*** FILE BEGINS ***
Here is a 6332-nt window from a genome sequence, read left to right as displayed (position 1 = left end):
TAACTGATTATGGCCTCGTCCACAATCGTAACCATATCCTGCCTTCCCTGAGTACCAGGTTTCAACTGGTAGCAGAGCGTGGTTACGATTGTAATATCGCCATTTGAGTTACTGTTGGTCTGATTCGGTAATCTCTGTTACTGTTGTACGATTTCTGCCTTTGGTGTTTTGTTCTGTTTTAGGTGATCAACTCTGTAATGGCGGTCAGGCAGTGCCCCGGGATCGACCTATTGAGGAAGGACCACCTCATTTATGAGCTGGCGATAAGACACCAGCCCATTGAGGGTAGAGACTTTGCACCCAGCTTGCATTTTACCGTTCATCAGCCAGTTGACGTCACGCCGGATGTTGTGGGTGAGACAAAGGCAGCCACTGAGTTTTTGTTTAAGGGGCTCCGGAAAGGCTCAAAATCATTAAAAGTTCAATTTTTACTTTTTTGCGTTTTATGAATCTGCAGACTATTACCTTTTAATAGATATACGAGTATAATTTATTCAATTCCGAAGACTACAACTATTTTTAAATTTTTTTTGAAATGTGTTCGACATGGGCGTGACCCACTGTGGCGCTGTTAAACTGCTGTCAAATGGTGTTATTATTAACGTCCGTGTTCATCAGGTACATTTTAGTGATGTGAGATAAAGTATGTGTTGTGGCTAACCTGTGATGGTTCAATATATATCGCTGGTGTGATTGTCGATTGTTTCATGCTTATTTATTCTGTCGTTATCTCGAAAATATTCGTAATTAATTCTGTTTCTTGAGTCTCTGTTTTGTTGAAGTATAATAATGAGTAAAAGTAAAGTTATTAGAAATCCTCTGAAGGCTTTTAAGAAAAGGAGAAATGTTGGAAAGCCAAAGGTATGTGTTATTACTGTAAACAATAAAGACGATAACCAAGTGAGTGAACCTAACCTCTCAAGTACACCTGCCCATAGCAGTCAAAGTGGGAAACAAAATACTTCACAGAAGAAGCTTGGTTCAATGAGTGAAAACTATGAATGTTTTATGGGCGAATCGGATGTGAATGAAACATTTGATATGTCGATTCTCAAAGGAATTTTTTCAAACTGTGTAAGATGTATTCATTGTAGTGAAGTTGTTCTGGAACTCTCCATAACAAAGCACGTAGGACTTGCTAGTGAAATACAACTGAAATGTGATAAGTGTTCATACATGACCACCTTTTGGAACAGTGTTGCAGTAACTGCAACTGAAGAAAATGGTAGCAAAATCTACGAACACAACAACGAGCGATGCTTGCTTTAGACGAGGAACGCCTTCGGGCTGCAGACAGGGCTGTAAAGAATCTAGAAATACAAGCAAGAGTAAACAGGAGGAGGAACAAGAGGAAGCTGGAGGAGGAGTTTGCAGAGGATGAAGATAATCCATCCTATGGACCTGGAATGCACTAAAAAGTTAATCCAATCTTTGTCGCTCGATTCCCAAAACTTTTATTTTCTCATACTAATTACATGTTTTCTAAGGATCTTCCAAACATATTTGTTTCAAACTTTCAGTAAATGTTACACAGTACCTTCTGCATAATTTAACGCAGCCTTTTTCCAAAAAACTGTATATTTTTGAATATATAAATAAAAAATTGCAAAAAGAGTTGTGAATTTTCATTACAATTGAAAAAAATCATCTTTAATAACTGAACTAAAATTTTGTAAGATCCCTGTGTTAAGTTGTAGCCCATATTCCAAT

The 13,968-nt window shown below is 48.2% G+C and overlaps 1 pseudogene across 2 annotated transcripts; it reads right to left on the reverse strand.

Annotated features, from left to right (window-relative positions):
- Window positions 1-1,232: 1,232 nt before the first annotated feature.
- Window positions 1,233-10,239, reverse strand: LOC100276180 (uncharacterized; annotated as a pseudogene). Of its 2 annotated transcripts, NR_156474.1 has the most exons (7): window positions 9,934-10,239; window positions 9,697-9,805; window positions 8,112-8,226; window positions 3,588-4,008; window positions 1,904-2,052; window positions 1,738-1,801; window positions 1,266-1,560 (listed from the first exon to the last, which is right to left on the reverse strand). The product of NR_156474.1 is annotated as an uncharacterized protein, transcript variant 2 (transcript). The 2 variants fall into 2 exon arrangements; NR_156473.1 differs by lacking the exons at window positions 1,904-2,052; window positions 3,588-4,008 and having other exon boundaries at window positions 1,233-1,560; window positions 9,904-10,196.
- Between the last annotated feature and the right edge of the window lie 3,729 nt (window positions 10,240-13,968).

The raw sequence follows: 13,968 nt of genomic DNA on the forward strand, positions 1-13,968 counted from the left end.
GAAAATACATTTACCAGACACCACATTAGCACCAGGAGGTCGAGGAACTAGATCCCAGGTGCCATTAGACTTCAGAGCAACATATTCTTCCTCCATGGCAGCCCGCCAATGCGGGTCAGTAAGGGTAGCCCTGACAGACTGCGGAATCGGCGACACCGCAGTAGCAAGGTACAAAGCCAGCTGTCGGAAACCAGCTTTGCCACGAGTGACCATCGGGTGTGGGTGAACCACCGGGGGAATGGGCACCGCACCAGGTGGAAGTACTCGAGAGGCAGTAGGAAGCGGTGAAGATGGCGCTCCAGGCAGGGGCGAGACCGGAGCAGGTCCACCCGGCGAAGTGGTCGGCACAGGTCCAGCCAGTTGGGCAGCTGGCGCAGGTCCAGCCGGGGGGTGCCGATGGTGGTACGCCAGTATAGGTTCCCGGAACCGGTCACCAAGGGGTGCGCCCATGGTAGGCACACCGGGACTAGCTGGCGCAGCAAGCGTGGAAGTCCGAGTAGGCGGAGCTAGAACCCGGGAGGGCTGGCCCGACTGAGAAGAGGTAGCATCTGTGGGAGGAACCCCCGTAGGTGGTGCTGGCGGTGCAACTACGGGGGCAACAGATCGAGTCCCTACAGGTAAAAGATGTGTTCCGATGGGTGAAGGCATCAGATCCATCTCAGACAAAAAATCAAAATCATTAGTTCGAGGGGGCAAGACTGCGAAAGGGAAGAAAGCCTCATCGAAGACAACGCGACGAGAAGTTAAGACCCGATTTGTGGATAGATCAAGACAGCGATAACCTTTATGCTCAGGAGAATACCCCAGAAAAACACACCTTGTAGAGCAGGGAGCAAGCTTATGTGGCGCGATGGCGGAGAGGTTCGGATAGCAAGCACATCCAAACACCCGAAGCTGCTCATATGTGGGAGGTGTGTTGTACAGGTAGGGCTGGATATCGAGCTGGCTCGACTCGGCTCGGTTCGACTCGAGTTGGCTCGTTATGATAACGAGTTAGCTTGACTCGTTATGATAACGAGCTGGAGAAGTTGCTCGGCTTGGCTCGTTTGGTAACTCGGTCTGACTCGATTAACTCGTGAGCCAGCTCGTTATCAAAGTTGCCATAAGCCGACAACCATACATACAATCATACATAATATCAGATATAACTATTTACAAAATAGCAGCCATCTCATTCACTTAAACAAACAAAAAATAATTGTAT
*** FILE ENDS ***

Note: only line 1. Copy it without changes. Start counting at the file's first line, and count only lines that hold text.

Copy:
Here is a 6332-nt window from a genome sequence, read left to right as displayed (position 1 = left end):